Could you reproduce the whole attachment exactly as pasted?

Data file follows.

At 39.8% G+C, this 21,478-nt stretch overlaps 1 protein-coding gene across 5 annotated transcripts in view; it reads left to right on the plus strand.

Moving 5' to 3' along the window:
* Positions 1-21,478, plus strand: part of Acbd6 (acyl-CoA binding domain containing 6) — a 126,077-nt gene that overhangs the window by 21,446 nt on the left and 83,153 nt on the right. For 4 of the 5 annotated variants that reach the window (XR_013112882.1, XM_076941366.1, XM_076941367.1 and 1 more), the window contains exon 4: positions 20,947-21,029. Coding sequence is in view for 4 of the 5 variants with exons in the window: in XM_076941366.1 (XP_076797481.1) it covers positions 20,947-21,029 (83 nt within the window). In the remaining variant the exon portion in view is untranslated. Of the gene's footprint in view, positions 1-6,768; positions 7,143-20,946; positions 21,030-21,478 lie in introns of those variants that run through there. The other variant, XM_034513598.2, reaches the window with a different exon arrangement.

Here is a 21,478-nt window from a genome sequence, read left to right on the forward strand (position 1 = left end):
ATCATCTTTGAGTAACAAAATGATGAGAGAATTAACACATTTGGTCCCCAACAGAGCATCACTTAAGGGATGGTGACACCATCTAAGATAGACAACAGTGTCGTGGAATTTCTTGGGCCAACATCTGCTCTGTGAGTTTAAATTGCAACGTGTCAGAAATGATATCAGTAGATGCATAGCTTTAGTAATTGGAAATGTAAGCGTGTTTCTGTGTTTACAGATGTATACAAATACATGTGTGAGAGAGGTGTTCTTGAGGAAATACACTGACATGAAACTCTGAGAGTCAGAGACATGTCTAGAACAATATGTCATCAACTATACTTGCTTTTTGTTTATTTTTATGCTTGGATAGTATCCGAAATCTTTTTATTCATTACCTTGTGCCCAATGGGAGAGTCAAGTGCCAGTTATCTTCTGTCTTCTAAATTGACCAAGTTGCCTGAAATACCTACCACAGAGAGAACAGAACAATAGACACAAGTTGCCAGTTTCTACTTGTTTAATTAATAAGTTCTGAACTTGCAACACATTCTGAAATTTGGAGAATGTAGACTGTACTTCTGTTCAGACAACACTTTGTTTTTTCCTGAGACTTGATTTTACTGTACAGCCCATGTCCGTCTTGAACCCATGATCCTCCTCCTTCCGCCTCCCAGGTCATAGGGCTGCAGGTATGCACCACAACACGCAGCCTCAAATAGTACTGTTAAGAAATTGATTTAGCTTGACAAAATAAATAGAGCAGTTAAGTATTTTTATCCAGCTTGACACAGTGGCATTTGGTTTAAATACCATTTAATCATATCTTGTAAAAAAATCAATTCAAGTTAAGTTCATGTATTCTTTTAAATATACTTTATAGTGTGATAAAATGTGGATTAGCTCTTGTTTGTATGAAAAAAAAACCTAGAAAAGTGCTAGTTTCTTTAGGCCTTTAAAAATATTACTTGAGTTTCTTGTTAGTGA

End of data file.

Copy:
At 39.8% G+C, this 21,478-nt stretch overlaps 1 protein-coding gene across 5 annotated transcripts in view; it reads left to right on the plus strand.

Moving 5' to 3' along the window:
* Positions 1-21,478, plus strand: part of Acbd6 (acyl-CoA binding domain containing 6) — a 126,077-nt gene that overhangs the window by 21,446 nt on the left and 83,153 nt on the right. For 4 of the 5 annotated variants that reach the window (XR_013112882.1, XM_076941366.1, XM_076941367.1 and 1 more), the window contains exon 4: positions 20,947-21,029. Coding sequence is in view for 4 of the 5 variants with exons in the window: in XM_076941366.1 (XP_076797481.1) it covers positions 20,947-21,029 (83 nt within the window). In the remaining variant the exon portion in view is untranslated. Of the gene's footprint in view, positions 1-6,768; positions 7,143-20,946; positions 21,030-21,478 lie in introns of those variants that run through there. The other variant, XM_034513598.2, reaches the window with a different exon arrangement.

Here is a 21,478-nt window from a genome sequence, read left to right on the forward strand (position 1 = left end):
ATCATCTTTGAGTAACAAAATGATGAGAGAATTAACACATTTGGTCCCCAACAGAGCATCACTTAAGGGATGGTGACACCATCTAAGATAGACAACAGTGTCGTGGAATTTCTTGGGCCAACATCTGCTCTGTGAGTTTAAATTGCAACGTGTCAGAAATGATATCAGTAGATGCATAGCTTTAGTAATTGGAAATGTAAGCGTGTTTCTGTGTTTACAGATGTATACAAATACATGTGTGAGAGAGGTGTTCTTGAGGAAATACACTGACATGAAACTCTGAGAGTCAGAGACATGTCTAGAACAATATGTCATCAACTATACTTGCTTTTTGTTTATTTTTATGCTTGGATAGTATCCGAAATCTTTTTATTCATTACCTTGTGCCCAATGGGAGAGTCAAGTGCCAGTTATCTTCTGTCTTCTAAATTGACCAAGTTGCCTGAAATACCTACCACAGAGAGAACAGAACAATAGACACAAGTTGCCAGTTTCTACTTGTTTAATTAATAAGTTCTGAACTTGCAACACATTCTGAAATTTGGAGAATGTAGACTGTACTTCTGTTCAGACAACACTTTGTTTTTTCCTGAGACTTGATTTTACTGTACAGCCCATGTCCGTCTTGAACCCATGATCCTCCTCCTTCCGCCTCCCAGGTCATAGGGCTGCAGGTATGCACCACAACACGCAGCCTCAAATAGTACTGTTAAGAAATTGATTTAGCTTGACAAAATAAATAGAGCAGTTAAGTATTTTTATCCAGCTTGACACAGTGGCATTTGGTTTAAATACCATTTAATCATATCTTGTAAAAAAATCAATTCAAGTTAAGTTCATGTATTCTTTTAAATATACTTTATAGTGTGATAAAATGTGGATTAGCTCTTGTTTGTATGAAAAAAAAACCTAGAAAAGTGCTAGTTTCTTTAGGCCTTTAAAAATATTACTTGAGTTTCTTGTTAGTGA